HRYP Series: What You Need To Know

What the heck is an HRYP?

HRYP stands for “human resources young professional.” Yeah, sounds like a mouthful, so HRYP is the easiest way to say it, ‘kay? :-) HRYP is an initiative kicked off by SHRM’s go-to guy for everything on the “young professional” end of the spectrum–Chuck Salvetti.

I had the pleasure of meeting Chuck at SHRM10, and since then I’ve learned more about what they are doing for young professionals in the HR space. I have to say… I love it. My goal from the very beginning was to serve as a resource for those just getting started in human resources, and this initiative is something that closely aligns with my goals for this blog.

With that in mind, I have built a series that links together the strengths and knowledge of some of my trusted resources in the HR arena and the questions/needs of the HRYP community. I am an active participant in the HRYP group on LinkedIn, and I encourage other young HR pros to join (I’m also a fan of the HRYP Facebook group, but I don’t participate there as much). I have had some interesting discussions with the people there, and I am excited to share some helpful information with non-HRYPs related to those conversations.

Top 3 HRYP Concerns

Below are just a few of the responses I’ve had to the following probing questions directed at the HRYP LinkedIn group:

  1. If you could talk with a handful of HR professionals on the Director/VP level, what would you ask/tell them?
  2. What is one frustration you have as an HRYP?
  3. If there was an ideal outcome to that frustrating issue, what would it be?

Below you’ll find a few responses to those questions by the HRYPs out there. If you’re working near one, you might want to take notes for later (heck, you could even ask them yourself!). :-)


  1. I would want to ask each of them how they chose HR as a career and what path did he or she take do to become a Director/VP (career and personal)
  2. I can only say one?!?!? I think the main frustration that I have now is how HRYP are viewed. Despite how hard we work or show our credibility, I feel that some HR professionals don’t take HRYPs seriously and/or want to keep them at a certain level regardless of performance because “that’s how it’s always been done”. Some times I believer there is some reverse age discrimination going on.
  3. An ideal outcome would be for everyone (all HR professionals young and seasoned) to have open minds and work together and share ideas as collegues. Not worrying about how old someone is or what someone should or shouldn’t know.


  1. I would love to know what they were thinking at my age. More specifically, did they have a ‘plan’ for the direction of their career or were they simply stumbling along and eventually realized where they’d like to go.
  2. As a fellow HRYP, my ultimate frustration is exactly what Samantha mentioned. Sometimes it is very difficult to be taken seriously by department co-workers as well as other co-workers. Unfortunately, even though my resume demonstrates my proven abilities over the last 4 years, I am still looked at as a ‘newbie’ in HR. My city is in a smaller market and I am confident that I am the youngest HR Professional in this area. When I attend local SHRM meetings, I feel obligated to stay quiet through the meeting.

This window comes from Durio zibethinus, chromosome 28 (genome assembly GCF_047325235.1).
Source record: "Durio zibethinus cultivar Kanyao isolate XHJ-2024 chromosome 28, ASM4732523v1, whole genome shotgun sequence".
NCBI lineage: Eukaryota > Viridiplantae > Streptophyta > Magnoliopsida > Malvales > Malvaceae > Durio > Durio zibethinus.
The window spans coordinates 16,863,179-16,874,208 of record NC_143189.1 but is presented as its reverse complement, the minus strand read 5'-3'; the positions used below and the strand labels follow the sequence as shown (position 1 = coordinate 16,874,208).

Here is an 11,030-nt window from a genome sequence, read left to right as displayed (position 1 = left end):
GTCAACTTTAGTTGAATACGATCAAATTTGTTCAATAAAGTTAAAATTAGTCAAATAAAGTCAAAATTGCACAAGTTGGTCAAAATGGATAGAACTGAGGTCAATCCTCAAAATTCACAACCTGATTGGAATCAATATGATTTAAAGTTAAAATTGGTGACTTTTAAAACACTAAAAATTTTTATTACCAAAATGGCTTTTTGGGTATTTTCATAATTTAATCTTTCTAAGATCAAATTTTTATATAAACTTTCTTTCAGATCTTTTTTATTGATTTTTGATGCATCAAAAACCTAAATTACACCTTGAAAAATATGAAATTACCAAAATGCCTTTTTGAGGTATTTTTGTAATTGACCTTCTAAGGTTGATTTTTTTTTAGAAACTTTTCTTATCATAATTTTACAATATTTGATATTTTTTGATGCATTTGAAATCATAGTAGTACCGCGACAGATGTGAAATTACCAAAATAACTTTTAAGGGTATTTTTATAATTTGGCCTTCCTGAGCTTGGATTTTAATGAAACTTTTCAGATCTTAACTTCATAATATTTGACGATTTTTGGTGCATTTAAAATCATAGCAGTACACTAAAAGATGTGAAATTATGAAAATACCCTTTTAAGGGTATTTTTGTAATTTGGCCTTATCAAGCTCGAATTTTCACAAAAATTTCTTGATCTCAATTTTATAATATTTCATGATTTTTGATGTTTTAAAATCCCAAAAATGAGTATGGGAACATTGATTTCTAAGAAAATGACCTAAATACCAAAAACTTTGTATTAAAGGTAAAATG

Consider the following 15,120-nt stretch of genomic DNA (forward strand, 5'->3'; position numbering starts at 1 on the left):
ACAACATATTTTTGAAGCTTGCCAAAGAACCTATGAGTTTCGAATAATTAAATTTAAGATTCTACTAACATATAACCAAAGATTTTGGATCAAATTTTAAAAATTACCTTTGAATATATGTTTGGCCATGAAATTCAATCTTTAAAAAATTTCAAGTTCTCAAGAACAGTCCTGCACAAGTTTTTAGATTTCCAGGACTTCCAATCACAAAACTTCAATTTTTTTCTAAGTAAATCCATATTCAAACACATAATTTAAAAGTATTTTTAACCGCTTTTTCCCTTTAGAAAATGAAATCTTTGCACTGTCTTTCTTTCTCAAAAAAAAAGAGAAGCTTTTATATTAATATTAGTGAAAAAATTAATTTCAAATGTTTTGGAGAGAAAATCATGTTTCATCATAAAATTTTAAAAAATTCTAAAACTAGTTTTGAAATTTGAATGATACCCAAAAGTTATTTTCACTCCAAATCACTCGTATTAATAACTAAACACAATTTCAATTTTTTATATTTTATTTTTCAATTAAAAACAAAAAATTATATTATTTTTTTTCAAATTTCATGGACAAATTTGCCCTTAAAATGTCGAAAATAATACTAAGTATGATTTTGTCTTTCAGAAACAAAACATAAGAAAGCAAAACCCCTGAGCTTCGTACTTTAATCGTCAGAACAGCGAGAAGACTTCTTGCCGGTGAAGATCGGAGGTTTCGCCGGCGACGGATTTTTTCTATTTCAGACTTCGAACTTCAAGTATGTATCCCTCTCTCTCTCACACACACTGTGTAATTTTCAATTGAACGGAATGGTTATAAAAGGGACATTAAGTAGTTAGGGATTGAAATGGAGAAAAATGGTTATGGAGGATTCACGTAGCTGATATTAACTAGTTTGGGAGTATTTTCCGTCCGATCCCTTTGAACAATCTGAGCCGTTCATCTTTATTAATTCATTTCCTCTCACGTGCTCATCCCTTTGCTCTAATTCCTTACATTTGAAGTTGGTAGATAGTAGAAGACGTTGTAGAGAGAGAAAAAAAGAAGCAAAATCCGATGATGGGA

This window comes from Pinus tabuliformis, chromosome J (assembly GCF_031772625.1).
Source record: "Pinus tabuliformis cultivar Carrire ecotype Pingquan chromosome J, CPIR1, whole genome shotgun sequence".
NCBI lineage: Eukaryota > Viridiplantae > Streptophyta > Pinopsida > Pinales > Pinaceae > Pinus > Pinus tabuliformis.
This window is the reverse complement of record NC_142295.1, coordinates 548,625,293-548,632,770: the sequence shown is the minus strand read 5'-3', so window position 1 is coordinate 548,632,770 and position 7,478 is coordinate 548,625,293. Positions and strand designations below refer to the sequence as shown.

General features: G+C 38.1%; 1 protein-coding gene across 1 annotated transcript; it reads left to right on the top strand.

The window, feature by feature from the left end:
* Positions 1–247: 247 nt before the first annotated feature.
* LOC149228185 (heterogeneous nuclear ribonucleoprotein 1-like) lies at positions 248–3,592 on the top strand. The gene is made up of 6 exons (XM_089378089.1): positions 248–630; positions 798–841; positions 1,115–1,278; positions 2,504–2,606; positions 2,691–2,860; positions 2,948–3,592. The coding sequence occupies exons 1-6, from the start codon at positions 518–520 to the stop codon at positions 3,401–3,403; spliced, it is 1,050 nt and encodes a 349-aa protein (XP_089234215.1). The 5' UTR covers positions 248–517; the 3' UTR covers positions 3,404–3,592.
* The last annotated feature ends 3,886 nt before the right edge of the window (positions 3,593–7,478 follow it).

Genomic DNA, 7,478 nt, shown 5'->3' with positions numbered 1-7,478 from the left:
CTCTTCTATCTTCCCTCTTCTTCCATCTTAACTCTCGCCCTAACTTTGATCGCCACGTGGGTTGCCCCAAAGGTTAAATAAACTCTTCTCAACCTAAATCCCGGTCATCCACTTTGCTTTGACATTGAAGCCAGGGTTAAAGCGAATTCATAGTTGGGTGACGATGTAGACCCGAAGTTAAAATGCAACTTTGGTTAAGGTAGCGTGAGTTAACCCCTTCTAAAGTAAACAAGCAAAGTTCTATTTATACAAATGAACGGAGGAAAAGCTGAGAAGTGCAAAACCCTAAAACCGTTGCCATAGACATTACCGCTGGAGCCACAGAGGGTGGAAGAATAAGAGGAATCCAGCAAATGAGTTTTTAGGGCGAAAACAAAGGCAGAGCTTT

3. My ideal outcome would be to allow all members of HR to speak and voice their opinion. There are a few different generations working together in my department. The department should take advantage of each of the strong characteristics of each generation. No one should be made to feel less superior because of something they clearly cannot change.


  1. I would love to know what they wish they knew when they were starting out in HR, and what pitfalls they would avoid.
  2. As an HRYP, employee relations can be challenging when some employees with long tenures don’t think an HRYP is equipped to deal with the situation.
  3. Ideally, in this situation a more senior HR person would partner with the HRYP, while at the same time trying to give as much primary responsibility as possible. If this is not possible, then you just have to do your best and make sure you’re prepared. HOWEVER, at the same time I realize that HR is seen as a very experience-driven field (I think because there are always “firsts” and unpredictable situations). So, I also have to remind myself that it’s ok if I have to wait for some time before ALL employees, junior and senior, are comfortable.


  1. I would love to ask them how they got started in HR, was it just by chance that they were placed there or did they choose to be in HR.
  2. I think one frustration of mine is proving myself to more tenured HR professionals that I can actually do the job. Its hard being so young in this profession because you wind up being an HR assistant for a years before you are promoted into a more junior role.
  3. My ideal outcome would be to have a career path laid out for me when I start a job, so I know that I am not going to be stuck in a lower level HR position forever.

Stay tuned for responses to these issues from some of the people I highly respect for their views and opinions. If you are a HRYP and would like to comment on these issues, I’d love to hear your thoughts. If you’re not, but you have an opinion on one of the three overarching issues, I’d love to hear your thoughts!

More Posts in the HRYP Series


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